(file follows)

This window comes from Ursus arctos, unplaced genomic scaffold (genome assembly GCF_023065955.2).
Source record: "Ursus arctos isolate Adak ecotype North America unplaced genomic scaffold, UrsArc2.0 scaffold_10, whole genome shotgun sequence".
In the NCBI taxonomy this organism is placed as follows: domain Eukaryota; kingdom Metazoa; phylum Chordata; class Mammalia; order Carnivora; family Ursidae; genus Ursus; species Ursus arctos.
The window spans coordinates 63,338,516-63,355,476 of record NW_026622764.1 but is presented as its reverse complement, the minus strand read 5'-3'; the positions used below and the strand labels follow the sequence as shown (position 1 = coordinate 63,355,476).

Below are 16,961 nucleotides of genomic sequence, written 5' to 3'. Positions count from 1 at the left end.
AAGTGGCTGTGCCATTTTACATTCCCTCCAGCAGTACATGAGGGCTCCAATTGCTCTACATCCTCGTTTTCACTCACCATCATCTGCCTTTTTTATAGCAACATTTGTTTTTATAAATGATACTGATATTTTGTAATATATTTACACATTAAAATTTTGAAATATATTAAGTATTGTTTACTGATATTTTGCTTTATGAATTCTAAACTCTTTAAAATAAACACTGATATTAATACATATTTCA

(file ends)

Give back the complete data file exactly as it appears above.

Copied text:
This window comes from Ursus arctos, unplaced genomic scaffold (genome assembly GCF_023065955.2).
Source record: "Ursus arctos isolate Adak ecotype North America unplaced genomic scaffold, UrsArc2.0 scaffold_10, whole genome shotgun sequence".
In the NCBI taxonomy this organism is placed as follows: domain Eukaryota; kingdom Metazoa; phylum Chordata; class Mammalia; order Carnivora; family Ursidae; genus Ursus; species Ursus arctos.
The window spans coordinates 63,338,516-63,355,476 of record NW_026622764.1 but is presented as its reverse complement, the minus strand read 5'-3'; the positions used below and the strand labels follow the sequence as shown (position 1 = coordinate 63,355,476).

Below are 16,961 nucleotides of genomic sequence, written 5' to 3'. Positions count from 1 at the left end.
AAGTGGCTGTGCCATTTTACATTCCCTCCAGCAGTACATGAGGGCTCCAATTGCTCTACATCCTCGTTTTCACTCACCATCATCTGCCTTTTTTATAGCAACATTTGTTTTTATAAATGATACTGATATTTTGTAATATATTTACACATTAAAATTTTGAAATATATTAAGTATTGTTTACTGATATTTTGCTTTATGAATTCTAAACTCTTTAAAATAAACACTGATATTAATACATATTTCA